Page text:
Well for starters, Labour – by virtue of what it claims to be – should show more concern about the wages of the unskilled and semi-skilled indiginous workers in this country than any other group. Then there have been other studies – such as the one by the GMB, that found the impact on the low and semi-skilled has been massive.
    Then there’s the other little fact that you claim they put more in in taxation than they take out. Once the cost of educating their children is fed in, liabilities for state pension, liabilities to employers for occupational pensions (and the tax relief on those contributions that buisnesses get) the demand for housing and the affect on rents and the fact that every positive study always neglects to incude housing benefits, child benefits, tax credits etc etc whereas every negative study quite rightly includes them – and some even include the cost to the economy of the fact that many of them only come for a couple of years, save and scrimp then leave, taking all that money out of the UK with them. A country is little more than a glorified business. If you think there is no net cost then you will have no problem excluding them from the NHS, state education, social housing, all forms of in and out of work benefits for a suitable period – say 5 years? After all, if you believe what you said then it will have no effect on them will it.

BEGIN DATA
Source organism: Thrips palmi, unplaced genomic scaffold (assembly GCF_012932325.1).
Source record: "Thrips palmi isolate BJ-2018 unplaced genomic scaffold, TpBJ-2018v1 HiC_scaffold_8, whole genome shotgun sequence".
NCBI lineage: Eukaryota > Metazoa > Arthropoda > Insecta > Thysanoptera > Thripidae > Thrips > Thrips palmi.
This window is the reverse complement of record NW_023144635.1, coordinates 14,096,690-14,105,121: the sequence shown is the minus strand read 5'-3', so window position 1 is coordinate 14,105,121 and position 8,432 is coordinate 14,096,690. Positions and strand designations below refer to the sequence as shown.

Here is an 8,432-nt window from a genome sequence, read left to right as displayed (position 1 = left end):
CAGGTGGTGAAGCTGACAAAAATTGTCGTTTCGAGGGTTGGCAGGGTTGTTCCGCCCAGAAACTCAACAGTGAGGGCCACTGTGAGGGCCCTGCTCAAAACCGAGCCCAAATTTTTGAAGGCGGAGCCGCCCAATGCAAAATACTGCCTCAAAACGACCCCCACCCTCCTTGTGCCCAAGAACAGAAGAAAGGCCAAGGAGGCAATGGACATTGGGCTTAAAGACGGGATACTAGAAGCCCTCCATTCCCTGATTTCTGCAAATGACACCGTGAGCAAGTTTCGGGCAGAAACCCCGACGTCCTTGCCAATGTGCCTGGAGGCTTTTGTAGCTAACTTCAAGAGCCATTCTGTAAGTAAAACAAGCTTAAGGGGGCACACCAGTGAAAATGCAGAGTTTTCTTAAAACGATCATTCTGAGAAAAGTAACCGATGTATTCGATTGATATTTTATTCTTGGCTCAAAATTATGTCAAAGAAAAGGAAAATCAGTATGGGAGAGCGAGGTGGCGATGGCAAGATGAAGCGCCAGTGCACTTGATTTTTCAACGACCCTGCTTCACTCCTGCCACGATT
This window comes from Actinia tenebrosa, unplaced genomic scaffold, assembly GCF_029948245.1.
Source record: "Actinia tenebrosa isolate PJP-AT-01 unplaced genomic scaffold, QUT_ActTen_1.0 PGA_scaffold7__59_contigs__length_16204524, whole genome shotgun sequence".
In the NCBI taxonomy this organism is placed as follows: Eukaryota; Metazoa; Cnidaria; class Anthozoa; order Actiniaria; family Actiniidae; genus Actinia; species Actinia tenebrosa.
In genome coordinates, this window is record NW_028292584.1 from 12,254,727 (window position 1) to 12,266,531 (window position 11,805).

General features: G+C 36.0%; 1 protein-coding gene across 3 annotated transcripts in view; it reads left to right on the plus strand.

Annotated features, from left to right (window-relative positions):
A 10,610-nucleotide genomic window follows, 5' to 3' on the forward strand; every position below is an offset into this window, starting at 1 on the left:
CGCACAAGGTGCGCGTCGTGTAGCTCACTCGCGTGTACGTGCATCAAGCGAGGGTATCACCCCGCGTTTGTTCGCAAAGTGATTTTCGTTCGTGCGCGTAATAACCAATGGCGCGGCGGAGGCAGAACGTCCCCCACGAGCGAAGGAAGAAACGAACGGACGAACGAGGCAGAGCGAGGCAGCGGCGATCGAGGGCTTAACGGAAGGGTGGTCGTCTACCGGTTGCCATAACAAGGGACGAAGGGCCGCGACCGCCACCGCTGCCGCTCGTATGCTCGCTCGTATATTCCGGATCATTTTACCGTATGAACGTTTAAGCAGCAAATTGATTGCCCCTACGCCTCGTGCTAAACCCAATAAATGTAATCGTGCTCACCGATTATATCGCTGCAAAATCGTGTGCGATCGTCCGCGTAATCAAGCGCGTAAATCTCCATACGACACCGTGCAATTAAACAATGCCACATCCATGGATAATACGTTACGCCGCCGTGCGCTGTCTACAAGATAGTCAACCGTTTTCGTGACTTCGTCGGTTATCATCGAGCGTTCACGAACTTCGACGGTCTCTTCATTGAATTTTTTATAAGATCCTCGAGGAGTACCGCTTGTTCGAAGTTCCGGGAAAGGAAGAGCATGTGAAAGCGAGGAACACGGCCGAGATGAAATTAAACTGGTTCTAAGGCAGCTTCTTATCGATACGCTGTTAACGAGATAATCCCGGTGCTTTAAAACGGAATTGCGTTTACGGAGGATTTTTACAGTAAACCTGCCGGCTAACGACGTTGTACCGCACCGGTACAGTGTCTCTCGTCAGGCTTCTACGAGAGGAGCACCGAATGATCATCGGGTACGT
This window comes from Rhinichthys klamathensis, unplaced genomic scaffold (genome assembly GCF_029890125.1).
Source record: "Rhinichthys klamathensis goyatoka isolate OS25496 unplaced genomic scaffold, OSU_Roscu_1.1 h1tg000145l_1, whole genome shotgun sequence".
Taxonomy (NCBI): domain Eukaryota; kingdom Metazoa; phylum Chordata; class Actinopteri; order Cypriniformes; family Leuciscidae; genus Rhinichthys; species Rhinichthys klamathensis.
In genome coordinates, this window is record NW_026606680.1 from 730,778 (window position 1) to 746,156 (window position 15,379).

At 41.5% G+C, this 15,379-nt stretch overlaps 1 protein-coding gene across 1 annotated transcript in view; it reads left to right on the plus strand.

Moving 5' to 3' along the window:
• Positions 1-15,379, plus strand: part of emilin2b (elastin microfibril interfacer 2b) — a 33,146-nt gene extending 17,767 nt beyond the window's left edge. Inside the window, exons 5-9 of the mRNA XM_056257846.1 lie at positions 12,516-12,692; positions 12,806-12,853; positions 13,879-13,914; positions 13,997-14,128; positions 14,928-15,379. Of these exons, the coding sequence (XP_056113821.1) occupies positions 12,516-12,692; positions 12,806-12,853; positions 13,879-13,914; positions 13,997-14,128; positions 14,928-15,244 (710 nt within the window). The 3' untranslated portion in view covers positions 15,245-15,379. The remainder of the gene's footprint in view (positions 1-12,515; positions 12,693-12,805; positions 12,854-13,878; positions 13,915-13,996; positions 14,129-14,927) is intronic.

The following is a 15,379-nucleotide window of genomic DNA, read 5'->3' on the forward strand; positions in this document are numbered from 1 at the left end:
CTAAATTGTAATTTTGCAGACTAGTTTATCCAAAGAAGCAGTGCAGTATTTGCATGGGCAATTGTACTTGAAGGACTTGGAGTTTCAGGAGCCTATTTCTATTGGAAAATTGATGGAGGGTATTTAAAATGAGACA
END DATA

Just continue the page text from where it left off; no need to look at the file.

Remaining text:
Martin – In the absence of anything resembling a plan from the brexiteers, the most important thing for this country right now is to stay in the single market, otherwise we will be royally, utterly screwed. Errm we aren’t actually. As an example the EU exports £69Bn more to us than we do to them. Should they impose WTO tariffs they are reciprocal and the Treasury will make a killing from the tariffs levied on their exports to us whilst at the same time the EU would slump into a catastrophic recession. So bring it on I say.

    Just remember, Brexit means exactly that – Brexit. The people that voted Leave (of which I am one) voted for three things:-

    To leave the EU
    To end Freedom of Movement
    To restore the sovereign primacy of the UK parliament in all matters.

    We will leave the EU. We will leave freedom of movement and if that means we have to leave the single market then so be it.

  8. paul barker says:

    This is an excellent piece but its in the wrong place at the wrong time. For this site, now, there is only one important question : prepare to form a New Party or join The Libdems ? I suppose you could argue that the utter uselessness of The Labour Centrist “Leadership” is a relevant factor in that they would presumably be “Leading” a New Party but we dont really need more evidence do we ?